Feature let users see LinkedIn profiles inside e-mails, but caused a backlash over security concerns
Remember the controversial LinkedIn Intro product that was released back in October? The one that connected LinkedIn profile information to the user's e-mail?
Well, six months later that service is already being killed off.
LinkedIn announced on Friday that Intro, along with audio presentation service Slideshare, will be shut down in order to allow the company to put its focus on doing fewer things better.
"This year, LinkedIn is committing to the concept of focus more than ever. We are making large, long-term investments on a few big bets, and in order to ensure their success, we need to concentrate on fewer things," Deep Nishar, SVP of Products & User Experience at LinkedIn, wrote in a blog post.
"Our goal is to provide our members with seamless experiences – not just individual products – that will help them become more productive and successful professionals."
Intro will be shut down on March 7th. It was launched last year, based on technology from Rapportive, which LinkedIn bought in 2012. The way the service worked it that it would show its users LinkedIn profiles in your iPhone Mail app.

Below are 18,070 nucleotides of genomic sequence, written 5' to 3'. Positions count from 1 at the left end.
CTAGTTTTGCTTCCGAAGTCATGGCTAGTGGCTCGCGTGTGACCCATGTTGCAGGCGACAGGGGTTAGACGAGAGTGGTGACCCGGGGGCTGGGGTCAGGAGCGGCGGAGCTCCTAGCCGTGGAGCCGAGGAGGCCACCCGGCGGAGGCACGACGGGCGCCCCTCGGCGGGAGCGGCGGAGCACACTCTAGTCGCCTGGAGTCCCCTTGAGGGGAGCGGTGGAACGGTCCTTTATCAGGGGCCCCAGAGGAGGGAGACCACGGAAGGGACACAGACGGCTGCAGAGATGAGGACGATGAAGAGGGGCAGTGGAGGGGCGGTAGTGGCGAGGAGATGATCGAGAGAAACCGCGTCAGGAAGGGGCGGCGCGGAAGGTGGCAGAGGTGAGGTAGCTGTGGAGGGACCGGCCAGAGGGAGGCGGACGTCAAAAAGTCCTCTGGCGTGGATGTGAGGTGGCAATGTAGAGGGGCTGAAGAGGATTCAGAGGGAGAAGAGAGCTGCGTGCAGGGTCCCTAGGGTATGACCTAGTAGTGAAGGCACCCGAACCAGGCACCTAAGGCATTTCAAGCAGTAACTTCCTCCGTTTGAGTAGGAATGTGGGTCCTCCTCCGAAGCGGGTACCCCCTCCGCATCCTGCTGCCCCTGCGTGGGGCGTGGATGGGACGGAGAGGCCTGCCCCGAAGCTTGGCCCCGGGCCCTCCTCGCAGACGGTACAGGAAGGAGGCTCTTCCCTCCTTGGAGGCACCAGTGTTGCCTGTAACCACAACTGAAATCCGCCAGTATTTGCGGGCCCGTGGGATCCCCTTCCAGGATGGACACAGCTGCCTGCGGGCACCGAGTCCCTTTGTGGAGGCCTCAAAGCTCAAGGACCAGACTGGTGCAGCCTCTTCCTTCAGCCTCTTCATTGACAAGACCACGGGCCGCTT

Sound like a pretty useful feature, right? Someone contacts you and says they have a business proposition, and you can see right away who they are, where they work and if they are worth following up with.
The problem was that that meant that all of the user's e-mail would have to go through LinkedIn's servers, which led to fears over how secure the feature was, and how easily hackers could get their hands on the e-mails of millions of users.
The backlash was bad enough that LinkedIn responded to it via a blog post only three days after it debuted, saying that it had taken multiple precautions to make sure that user e-mails would remain secure. Apparently, however, the damage was done.
Users of Intro will be able to uninstall it between now and March 7 and switch back to their previous mail accounts. Members can continue to use Rapportive.
"While Intro is going away, we will continue to work on bringing the power of LinkedIn to wherever our members work. Email, where the average professional spends more than a quarter of their time, is one of those places, so we’ll continue to look for ways to bring this kind of functionality to our members through existing partnerships," said Nishar.
In addition to jettisoning Intro, LinkedIn is also getting rid of Slidecast, which enables SlideShare members to upload presentations with audio. It will be shut down on April 30th.
Slidecast users will be able to download their Slidecasts until that date, and can continue to share the non-audio portions of their presentations with their network on SlideShare.net.
In addition, LinkedIn is also going to stop supporting the LinkedIn iPad app on versions of iOS older than 6.0 on February 18th.